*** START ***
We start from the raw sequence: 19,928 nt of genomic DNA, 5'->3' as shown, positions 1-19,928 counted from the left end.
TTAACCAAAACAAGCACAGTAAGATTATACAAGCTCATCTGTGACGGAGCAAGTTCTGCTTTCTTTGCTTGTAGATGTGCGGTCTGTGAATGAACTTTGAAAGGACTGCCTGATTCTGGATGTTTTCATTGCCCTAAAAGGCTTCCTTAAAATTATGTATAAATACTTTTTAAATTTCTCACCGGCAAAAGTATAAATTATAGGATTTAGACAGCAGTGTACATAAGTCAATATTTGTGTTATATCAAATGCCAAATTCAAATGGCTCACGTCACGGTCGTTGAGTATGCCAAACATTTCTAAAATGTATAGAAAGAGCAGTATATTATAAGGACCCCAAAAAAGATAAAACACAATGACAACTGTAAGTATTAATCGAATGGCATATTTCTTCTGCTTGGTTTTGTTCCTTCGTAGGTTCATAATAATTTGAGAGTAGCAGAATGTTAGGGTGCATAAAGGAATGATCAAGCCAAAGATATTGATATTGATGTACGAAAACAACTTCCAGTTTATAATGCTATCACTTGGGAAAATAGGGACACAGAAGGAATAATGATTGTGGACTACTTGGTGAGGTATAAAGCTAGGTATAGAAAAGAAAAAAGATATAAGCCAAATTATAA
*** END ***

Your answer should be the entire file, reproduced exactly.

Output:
We start from the raw sequence: 19,928 nt of genomic DNA, 5'->3' as shown, positions 1-19,928 counted from the left end.
TTAACCAAAACAAGCACAGTAAGATTATACAAGCTCATCTGTGACGGAGCAAGTTCTGCTTTCTTTGCTTGTAGATGTGCGGTCTGTGAATGAACTTTGAAAGGACTGCCTGATTCTGGATGTTTTCATTGCCCTAAAAGGCTTCCTTAAAATTATGTATAAATACTTTTTAAATTTCTCACCGGCAAAAGTATAAATTATAGGATTTAGACAGCAGTGTACATAAGTCAATATTTGTGTTATATCAAATGCCAAATTCAAATGGCTCACGTCACGGTCGTTGAGTATGCCAAACATTTCTAAAATGTATAGAAAGAGCAGTATATTATAAGGACCCCAAAAAAGATAAAACACAATGACAACTGTAAGTATTAATCGAATGGCATATTTCTTCTGCTTGGTTTTGTTCCTTCGTAGGTTCATAATAATTTGAGAGTAGCAGAATGTTAGGGTGCATAAAGGAATGATCAAGCCAAAGATATTGATATTGATGTACGAAAACAACTTCCAGTTTATAATGCTATCACTTGGGAAAATAGGGACACAGAAGGAATAATGATTGTGGACTACTTGGTGAGGTATAAAGCTAGGTATAGAAAAGAAAAAAGATATAAGCCAAATTATAA